Most bats hunt at dusk or during the night. In minimal light conditions, even a bat’s dusk-adjusted eyesight isn’t going to be sufficient to pinpoint the location of an insect. Echolocation can be used to locate insects (the main food of common Mid-West bat species such as big brown bats, Eastern Red Bats, Northern Long-Eared Myotis, or little brown bats) in conditions where eyesight would be useless.

The squeaks that bats produce to facilitate echolocation are audible to the insects they hunt. Still, for some reason, the majority of insects that detect the bat squeaks don’t react defensively towards them – if they did, there would be lots of hungry bats around!

While many insects will hide from the light, they, like bats, come out to feed at twilight. The use of echolocation means bats can hunt at the time of day when tasty insects are most likely to be out and about.

Unfortunately, bat predators can also hear sounds at high frequencies. Cats, for example, can clearly hear bat echolocation noises, enabling them to easily detect where these little creatures are located.

Bats Are In Danger

Bats are a vital part of the ecosystem and play a key role in protecting crops due to their voracious appetite for eating crop-destroying pests. Without bats, many of our Mid-Western crops would likely fail due to the increased levels of insects.

Unfortunately, bat numbers are also declining. A combination of habitat loss and bat disease has seen numbers plummet in recent years. The Northern long-eared myotis and the Indiana bat are both protected species, and it’s likely that other bat species will soon be given protected status.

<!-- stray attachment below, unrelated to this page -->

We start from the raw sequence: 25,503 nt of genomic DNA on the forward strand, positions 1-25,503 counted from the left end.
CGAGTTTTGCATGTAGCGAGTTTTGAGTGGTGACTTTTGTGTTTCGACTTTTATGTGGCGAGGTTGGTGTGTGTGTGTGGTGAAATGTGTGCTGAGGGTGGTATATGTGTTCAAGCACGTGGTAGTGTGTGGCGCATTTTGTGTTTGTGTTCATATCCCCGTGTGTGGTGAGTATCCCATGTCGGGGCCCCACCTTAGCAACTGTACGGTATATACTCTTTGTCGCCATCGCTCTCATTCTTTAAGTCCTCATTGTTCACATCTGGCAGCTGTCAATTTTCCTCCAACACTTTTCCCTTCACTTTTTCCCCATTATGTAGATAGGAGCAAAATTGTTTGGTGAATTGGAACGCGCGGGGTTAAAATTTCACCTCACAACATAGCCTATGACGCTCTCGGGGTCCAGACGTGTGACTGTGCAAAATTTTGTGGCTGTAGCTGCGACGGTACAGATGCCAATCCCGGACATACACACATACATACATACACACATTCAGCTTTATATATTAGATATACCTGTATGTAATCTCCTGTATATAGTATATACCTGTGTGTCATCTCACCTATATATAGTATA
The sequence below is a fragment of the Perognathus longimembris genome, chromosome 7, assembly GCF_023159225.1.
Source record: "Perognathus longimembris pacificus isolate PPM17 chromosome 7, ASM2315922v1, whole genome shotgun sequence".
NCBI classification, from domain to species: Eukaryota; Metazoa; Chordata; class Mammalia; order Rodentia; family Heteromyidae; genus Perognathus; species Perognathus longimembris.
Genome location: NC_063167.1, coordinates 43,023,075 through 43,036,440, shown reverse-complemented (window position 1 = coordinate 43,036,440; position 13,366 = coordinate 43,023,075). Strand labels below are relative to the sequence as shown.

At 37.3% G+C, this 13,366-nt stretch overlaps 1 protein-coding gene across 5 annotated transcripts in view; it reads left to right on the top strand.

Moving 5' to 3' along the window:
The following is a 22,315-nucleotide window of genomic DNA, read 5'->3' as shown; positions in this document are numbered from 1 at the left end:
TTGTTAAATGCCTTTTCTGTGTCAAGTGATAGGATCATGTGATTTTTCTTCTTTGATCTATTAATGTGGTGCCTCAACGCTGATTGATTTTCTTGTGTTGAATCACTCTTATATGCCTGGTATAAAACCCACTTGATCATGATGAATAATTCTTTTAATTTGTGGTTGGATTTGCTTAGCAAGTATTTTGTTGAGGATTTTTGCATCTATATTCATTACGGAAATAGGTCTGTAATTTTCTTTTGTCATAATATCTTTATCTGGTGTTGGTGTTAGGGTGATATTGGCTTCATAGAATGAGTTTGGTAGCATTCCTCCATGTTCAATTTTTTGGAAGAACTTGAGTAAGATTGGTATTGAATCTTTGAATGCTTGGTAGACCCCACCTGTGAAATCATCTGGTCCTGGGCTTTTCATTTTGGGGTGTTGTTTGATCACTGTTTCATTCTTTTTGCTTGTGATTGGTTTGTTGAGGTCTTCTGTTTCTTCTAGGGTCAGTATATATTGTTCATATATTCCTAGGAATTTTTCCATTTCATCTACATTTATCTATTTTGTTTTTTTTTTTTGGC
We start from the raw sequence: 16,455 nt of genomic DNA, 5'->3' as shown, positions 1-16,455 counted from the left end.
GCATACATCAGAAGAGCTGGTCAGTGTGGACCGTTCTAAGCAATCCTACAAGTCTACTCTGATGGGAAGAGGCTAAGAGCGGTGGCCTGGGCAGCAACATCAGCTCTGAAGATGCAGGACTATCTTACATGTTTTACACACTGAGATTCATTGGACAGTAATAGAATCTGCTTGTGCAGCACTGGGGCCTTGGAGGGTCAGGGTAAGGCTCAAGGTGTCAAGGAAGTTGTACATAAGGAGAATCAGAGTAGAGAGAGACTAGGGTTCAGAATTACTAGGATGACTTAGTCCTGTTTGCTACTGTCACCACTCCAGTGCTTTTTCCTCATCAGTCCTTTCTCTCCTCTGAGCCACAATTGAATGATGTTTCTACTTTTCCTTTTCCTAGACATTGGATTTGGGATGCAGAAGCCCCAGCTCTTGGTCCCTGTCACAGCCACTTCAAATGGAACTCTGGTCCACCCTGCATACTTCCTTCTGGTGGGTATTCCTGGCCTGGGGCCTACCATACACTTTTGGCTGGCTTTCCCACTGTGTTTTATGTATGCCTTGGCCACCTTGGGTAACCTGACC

Safely Relocate Bats With CP Bat Mitigation

If you’ve got an unwanted bat colony on your premises, the team at CP Bat Mitigation can relocate it for you safely and efficiently. 

While bats are helpful to farmers and a vital part of the local environment, they’re not very pleasant guests to have in your home. Bats in the attic can create an unpleasant smell that filters down to the rest of the property. Bat guano can also soak into joists and other timber structures, eroding the materials of your property. For these reasons, they must be removed safely when the time is right.

Because of their unique eyesight and echolocation senses, bats can easily become dangerously stressed and panic if they’re suddenly exposed to bright light during the removal process. This is why amateur removal attempts often end in disaster, as the bats are startled due to inexpert removal. 

Professional bat removal is needed outside of their mating season. 

Once removal has taken place, it’s essential to seal up any small holes or cracks on your property that could provide an entrance for a bat. Particularly in older properties, a missing tile, partially eroded beam, or similar small fault could be all that’s needed for bats to enter and take up residence.

Get in touch to learn more about Midwest bats and what to do if you suspect you’re playing unwilling host to a colony of bats.